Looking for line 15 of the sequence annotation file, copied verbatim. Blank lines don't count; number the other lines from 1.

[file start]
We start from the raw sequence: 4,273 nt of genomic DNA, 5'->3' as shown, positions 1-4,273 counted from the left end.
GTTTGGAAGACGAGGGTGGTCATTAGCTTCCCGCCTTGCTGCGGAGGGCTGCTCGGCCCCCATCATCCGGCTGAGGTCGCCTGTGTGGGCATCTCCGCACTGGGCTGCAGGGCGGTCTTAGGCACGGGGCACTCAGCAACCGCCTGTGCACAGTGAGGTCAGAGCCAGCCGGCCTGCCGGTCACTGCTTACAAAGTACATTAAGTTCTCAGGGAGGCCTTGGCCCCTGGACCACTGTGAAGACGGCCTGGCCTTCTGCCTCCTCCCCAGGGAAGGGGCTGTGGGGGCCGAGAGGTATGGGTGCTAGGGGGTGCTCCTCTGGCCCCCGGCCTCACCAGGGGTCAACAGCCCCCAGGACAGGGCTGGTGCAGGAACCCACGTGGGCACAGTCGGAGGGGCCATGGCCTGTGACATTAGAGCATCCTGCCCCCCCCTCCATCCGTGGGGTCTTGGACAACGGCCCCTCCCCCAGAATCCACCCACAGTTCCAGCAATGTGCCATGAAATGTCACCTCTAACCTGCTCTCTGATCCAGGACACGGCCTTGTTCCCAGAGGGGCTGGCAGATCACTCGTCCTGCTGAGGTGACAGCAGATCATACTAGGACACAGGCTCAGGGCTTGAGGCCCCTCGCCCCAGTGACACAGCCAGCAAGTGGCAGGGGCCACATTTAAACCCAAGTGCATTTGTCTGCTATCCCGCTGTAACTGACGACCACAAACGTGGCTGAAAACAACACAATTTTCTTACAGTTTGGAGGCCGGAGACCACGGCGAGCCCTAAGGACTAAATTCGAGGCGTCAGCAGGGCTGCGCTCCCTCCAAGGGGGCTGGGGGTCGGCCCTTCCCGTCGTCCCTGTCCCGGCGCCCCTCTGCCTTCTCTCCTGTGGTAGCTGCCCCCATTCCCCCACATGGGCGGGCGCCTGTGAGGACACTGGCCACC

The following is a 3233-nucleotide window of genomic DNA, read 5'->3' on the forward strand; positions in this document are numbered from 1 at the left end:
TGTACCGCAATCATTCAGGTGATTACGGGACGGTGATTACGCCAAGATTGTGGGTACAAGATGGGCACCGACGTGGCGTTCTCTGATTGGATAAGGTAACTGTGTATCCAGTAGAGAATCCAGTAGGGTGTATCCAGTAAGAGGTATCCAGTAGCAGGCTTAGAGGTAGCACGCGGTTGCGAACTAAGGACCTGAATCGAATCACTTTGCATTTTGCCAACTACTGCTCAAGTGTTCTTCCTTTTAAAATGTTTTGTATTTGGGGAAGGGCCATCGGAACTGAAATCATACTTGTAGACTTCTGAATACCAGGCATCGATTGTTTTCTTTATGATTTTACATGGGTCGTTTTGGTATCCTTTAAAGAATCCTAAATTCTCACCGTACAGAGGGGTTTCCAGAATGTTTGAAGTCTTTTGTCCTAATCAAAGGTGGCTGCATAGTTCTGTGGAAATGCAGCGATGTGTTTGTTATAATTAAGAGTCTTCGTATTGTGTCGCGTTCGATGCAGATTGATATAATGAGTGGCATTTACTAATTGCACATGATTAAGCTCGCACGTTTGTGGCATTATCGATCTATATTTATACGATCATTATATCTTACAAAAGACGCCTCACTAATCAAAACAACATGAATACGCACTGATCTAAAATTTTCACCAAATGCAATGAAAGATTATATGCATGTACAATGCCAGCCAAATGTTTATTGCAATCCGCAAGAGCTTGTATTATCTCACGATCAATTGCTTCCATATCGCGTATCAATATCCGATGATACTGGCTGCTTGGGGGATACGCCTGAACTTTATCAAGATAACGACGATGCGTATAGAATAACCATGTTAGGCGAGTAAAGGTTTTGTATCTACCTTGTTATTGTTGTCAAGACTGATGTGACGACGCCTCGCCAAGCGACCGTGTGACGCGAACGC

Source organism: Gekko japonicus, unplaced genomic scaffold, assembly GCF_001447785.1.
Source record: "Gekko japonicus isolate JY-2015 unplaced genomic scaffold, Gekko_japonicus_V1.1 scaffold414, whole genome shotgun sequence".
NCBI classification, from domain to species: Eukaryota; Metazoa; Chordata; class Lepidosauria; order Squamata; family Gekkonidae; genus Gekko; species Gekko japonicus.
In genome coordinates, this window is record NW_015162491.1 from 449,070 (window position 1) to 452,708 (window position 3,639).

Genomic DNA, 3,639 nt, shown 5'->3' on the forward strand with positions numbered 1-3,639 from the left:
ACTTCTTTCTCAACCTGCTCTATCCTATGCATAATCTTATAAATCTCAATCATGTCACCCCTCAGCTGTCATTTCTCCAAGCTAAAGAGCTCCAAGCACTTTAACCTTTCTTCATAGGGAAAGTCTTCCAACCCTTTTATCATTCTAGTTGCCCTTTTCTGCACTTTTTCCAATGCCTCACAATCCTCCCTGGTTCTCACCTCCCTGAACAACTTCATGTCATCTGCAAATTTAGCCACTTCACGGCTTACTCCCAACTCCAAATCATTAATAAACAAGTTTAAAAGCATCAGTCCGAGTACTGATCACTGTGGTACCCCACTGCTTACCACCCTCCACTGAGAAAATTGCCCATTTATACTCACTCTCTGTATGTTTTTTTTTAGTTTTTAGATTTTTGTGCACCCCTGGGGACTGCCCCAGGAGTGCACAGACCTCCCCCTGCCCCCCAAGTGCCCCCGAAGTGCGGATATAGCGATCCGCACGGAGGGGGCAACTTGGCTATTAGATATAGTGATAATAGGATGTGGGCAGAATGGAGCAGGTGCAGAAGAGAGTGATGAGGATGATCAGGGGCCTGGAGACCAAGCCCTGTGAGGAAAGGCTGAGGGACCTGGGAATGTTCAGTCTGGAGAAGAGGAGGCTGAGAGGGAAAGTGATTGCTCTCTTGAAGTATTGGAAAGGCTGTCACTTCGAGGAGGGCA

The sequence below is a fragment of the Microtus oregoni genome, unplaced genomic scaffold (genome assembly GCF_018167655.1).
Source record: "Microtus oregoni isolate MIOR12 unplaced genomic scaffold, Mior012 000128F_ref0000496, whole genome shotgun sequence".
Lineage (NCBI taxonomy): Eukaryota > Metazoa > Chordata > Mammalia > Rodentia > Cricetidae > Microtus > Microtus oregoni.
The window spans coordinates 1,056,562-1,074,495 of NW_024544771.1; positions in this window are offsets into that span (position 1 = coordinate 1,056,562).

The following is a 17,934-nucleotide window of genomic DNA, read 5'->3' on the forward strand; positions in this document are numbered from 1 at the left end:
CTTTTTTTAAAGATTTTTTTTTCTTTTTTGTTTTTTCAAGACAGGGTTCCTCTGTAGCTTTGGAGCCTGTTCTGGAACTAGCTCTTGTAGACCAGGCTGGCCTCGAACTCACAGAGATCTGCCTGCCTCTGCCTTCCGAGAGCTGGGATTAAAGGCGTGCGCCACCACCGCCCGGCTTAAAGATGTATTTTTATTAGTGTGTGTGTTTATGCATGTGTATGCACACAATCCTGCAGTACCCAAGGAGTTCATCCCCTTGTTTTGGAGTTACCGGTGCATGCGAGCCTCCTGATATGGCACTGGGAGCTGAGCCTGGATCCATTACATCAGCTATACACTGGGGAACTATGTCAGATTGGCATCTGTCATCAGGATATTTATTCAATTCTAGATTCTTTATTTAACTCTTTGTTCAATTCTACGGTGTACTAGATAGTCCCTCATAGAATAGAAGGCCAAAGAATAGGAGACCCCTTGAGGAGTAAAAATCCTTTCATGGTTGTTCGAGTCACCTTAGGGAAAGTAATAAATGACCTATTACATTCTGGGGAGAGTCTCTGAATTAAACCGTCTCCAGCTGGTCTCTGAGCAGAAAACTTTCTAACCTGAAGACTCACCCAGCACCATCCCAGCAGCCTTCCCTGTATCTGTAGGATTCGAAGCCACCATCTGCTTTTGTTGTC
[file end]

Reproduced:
The following is a 17,934-nucleotide window of genomic DNA, read 5'->3' on the forward strand; positions in this document are numbered from 1 at the left end: